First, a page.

Although online gambling sites have flooded the Internet in a bid to capture a portion of the potentially lucrative market, many users have hedged their bets over concerns that the sites might not be legitimate, according to a study released Wednesday by Greenfield Online.
Underscoring the slow adoption rate, the Wilton, Connecticut-based research firm found that while a third of the 1,000 users surveyed had visited an online gambling site, 13 percent of them actually opened an account or wagered for money.
The reasons for the betting reluctance can most likely be attributed to thefact that over 50 percent of those polled said they were concerned about thesafety of their money and whether they would actually receive any winnings, the study said.
“People are afraid to wager since they think they won’t get their money, especially when it’s with a casino that is somewhere offshore,” Greenfield vice president of corporate communications Gail E. Janensch told the E-Commerce Times. “These are clearly big inhibitors.”
Analysts have pegged the amount currently generated byInternet gambling at roughly US$2 billion in revenue worldwide.
Greenfield also found that the user comfort levels surrounding online gambling would increase if well-known casinos powered the sites, with half of the report’s respondents indicating that they would prefer to place bets at such a site.
“From our research, it’s evident that consumers are crying out for a name-recognized casino,” Janenschsaid. “If they were to enter the area, I think they would have great success.”
In reality, however, the vast majority of Internet gambling sites currently in operation are controlled by overseas owners, presenting a problem for users looking to identify the entities running the sites or to evaluate their trustworthiness.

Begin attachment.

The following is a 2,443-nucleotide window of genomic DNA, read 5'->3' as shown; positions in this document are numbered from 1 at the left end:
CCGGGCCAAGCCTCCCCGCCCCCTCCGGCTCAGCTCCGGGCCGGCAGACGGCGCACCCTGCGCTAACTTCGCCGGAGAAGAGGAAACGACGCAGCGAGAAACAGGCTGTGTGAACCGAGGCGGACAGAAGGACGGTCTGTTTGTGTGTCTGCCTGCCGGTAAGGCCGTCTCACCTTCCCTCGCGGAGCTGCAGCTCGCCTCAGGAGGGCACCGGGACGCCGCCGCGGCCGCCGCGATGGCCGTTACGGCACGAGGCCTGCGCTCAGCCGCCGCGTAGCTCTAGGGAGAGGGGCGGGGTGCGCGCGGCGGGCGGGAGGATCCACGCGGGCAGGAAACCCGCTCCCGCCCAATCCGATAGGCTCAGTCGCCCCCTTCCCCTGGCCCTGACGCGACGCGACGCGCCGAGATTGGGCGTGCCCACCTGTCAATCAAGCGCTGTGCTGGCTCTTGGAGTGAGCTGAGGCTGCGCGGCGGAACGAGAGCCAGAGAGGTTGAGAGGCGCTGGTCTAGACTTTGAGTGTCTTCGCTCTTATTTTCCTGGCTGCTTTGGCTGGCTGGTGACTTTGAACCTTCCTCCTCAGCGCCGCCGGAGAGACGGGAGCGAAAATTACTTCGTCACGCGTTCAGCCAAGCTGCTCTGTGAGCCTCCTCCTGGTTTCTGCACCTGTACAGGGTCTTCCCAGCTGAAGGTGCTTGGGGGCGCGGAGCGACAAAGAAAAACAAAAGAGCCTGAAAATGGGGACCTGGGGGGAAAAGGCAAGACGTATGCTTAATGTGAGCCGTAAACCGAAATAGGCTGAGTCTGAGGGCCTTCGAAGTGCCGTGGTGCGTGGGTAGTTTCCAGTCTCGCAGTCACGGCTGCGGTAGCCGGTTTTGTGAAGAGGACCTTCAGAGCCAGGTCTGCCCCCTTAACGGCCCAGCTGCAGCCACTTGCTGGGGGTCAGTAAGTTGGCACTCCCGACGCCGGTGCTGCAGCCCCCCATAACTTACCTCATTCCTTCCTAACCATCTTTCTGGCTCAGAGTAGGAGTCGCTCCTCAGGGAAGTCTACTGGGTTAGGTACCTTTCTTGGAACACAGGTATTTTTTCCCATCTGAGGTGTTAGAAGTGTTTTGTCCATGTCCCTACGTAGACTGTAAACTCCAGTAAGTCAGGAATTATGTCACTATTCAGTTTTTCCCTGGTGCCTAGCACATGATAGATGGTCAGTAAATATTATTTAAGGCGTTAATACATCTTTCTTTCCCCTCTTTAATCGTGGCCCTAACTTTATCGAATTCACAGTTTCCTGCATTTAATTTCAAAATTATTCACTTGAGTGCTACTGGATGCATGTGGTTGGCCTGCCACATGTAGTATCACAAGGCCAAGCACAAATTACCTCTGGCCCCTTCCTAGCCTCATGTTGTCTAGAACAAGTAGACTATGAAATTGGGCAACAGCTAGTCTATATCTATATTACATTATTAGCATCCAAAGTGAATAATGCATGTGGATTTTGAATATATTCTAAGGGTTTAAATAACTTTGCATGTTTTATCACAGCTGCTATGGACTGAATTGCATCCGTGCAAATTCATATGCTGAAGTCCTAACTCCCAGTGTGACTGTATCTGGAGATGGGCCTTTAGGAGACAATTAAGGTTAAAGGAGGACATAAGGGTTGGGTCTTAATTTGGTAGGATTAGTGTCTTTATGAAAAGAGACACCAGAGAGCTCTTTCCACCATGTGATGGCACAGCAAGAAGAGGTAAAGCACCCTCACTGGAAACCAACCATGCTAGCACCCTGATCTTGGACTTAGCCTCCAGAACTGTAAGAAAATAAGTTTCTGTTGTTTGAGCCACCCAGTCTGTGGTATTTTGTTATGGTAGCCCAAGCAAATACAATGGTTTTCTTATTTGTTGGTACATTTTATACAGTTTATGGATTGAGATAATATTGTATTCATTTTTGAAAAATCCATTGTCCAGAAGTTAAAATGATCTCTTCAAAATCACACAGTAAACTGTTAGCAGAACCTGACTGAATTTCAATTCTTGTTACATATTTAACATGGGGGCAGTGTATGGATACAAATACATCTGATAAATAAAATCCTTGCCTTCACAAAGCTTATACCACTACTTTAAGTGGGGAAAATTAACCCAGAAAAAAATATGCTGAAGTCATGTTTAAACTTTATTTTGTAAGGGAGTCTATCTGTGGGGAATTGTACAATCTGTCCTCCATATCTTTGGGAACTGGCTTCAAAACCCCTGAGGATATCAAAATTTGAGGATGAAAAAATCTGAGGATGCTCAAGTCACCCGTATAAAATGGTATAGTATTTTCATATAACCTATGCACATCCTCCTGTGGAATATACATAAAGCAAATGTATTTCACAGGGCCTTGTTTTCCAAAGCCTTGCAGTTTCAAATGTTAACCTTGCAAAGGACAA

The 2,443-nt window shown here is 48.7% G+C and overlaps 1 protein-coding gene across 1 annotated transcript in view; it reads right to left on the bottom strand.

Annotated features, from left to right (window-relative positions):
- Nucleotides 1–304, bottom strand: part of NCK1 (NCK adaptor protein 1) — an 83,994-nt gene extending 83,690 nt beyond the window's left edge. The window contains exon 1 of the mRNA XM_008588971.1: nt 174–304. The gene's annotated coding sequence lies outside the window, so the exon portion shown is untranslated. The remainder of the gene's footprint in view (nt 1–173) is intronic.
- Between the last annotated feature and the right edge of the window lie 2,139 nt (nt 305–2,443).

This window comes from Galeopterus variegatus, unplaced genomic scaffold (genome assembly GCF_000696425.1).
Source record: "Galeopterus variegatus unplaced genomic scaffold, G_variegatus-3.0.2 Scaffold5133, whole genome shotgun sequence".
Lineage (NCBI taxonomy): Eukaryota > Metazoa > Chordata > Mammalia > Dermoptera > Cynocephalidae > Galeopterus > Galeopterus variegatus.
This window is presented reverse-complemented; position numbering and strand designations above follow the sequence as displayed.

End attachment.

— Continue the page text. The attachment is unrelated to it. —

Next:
State lawmakers have also had their problem with offshore online casinos.Last month, for example, New Jersey filedlawsuits against three Internet casinos, charging that they acceptedillegal bets from the state’s residents.
All Bets Off
As a result, Greenfield said that gamblers are willing to risk far less money at an online site than they would at a traditional casino. In fact, only 4 percent were willing to gamble $100 or more online, while 24 percent said they would gamble that amount at an offline casino.
Moreover, 20 percent of those participating in the study said they believe onlinegambling is not as safe as offline gambling.
Dovetailing with the latest findings, a separate study released last year by Greenfield concluded that because so many online casino operations are run from offshore locations with little government oversight, as many as 60 percent of Web gamblers believe the sites are “fixed.”
Luck of the Draw
The survey comes at a time when Las Vegas casinos are seeking legalauthority to launch sites of their own to compete.
Last month, Nevada Governor Kenny Guinn signed off on a law allowingInternet gambling casinos, becoming the first state to do so. Although thestatute does not legalize online gambling in Nevada, it does permit stateregulators to prepare rules to govern Internet-based betting.
The U.S. Department of Justice, however, has long held that online gamblingof all types is illegal in the United States under the 1961 Wire Act — andhas been successful in prosecuting Internet gamblers and bookies under thatlaw. The Act prohibits bets placed via phone lines and other wired devices.
Meanwhile, Congress is also at work on retooling its own gambling prohibition act, which would attempt to declare credit-card debts incurred from Internet gambling uncollectible. An earlier version of the bill failed to pass last year.